Similarly every form of social betterment, such as organized educational, religious, and civic work, affords opportunity for the further training and expression of those powers which the modern household should count as among its choicest assets, if not, indeed, as the very justification for its existence as an institution.
The suggestions thus briefly outlined cannot be further elaborated in this place. The conditions of the problem are too diversified to make its solution possible by rule of thumb. Indeed, the danger in carrying them out at all lies in the direction of making these forms of family activity too mechanical. They are in reality an "outward and visible sign of an inward and spiritual grace," the manifestation of those things of the spirit for which the physical processes of the household should serve as the foundation and starting point.
1. What reasons can you give for not distinguishing any special human interests as belonging to "the higher life"?
2. What needs come with a larger income?
3. What class of people find the most difficulty in meeting their needs, and why?
4. How is the satisfaction of such needs to be determined?
5. What features of the older home life must be retained in order to secure its permanence and vitality?
6. What new features does modern life make necessary?
7. Describe agencies which can be used in the modern well-to-do home for the development of efficiency, character, and sense of responsibility in children. Which of them are not to be had in hotels and boarding houses?
8. Specify some ways by which regard both for the individuality and for the common interests of the family can be served in the organization and administration of the household.
9. What are some of the "communal pleasures" which the people of your town enjoy?
10. What influences and resources can be used in the home to check the love of crowd and of communal pleasures?
11. Why is household life more complex now, with all labor-saving appliances, than it formerly was?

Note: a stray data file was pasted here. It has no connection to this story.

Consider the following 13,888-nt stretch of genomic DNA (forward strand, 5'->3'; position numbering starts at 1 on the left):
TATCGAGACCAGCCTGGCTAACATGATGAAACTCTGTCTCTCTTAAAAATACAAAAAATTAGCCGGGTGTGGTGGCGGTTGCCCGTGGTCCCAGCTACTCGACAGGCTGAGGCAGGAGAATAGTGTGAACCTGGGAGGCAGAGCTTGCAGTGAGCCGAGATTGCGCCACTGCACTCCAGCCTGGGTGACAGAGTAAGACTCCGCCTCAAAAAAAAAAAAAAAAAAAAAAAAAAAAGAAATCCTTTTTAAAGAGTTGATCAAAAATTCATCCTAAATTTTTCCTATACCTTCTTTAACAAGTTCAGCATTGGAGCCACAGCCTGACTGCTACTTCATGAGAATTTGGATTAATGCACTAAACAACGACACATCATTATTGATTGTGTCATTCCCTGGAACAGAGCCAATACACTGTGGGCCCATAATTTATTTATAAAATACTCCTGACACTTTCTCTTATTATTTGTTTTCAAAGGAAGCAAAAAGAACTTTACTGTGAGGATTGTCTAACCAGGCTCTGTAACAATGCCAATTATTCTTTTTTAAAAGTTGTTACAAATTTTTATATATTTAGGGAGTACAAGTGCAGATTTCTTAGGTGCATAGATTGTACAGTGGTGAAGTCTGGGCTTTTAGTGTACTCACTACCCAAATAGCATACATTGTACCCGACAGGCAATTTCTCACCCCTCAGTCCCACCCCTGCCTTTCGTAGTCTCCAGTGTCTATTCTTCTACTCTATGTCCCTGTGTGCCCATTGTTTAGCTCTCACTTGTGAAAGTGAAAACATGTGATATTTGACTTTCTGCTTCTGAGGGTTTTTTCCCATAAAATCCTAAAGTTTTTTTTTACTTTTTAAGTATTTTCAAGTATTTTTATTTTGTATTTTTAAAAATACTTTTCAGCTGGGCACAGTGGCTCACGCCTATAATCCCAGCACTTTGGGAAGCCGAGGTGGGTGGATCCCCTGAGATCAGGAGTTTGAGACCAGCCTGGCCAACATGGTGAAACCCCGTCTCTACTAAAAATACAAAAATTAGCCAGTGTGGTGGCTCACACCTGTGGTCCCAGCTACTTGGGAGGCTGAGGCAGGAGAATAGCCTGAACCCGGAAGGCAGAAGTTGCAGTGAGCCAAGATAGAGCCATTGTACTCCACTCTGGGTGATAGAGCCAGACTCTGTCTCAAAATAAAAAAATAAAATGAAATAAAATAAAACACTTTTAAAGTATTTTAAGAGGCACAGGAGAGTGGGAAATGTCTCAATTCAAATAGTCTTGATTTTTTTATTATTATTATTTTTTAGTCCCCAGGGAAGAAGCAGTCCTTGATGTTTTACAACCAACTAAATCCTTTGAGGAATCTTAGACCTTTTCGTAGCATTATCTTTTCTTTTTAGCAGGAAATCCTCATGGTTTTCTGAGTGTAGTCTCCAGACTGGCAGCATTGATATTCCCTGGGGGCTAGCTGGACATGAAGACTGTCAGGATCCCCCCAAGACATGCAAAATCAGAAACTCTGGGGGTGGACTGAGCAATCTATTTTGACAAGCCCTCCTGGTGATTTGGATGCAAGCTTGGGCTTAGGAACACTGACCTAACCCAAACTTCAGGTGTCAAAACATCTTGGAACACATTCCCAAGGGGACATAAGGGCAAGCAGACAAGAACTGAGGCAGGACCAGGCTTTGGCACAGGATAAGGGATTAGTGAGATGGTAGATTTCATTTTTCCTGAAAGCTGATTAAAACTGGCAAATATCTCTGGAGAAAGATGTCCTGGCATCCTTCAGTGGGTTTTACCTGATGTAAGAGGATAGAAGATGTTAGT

12. What arrangements should be made in money matters between the different members of the family?
13. To what extent does genuine hospitality require a modification of the customs of the family?
14. When the purchase of a ready-made article, such as a piece of underclothing, involves more money outlay and less expenditure of time than making it at home would demand, what plans have you for a satisfactory and profitable use of the leisure secured?
15. Discuss the outside interests which do or should have the active interest of the mother.
Democracy and Social Ethics, Chapters II and III.
Jane Addams. New York: The Macmillan Co. Introduction to the Study of Society. Small and Vincent.
New York: American Book Co. Ethics, Chapter XXVI. Dewey and Tufts. New York:
Henry Holt & Co. Household Economics, Chapters I and XII. Helen Campbell. New York: G. P. Putnam's Sons.
Theory of the Leisure Class. T. B. Veblen. New York: The Macmillan Co.
The Education of Women. Marion Talbot. Chicago: University of Chicago Press.
Home Problems from a New Standpoint. C. L. Hunt.Boston: Whitcomb & Barrows.
The Home. C. P. Gilman. New York: Charlton Co. Euthenics. E. H. Richards. Boston: Whitcomb & Barrows.
The Cost of Living, Chapter VIII (Education). E. H. Richards. New York: John Wiley & Sons.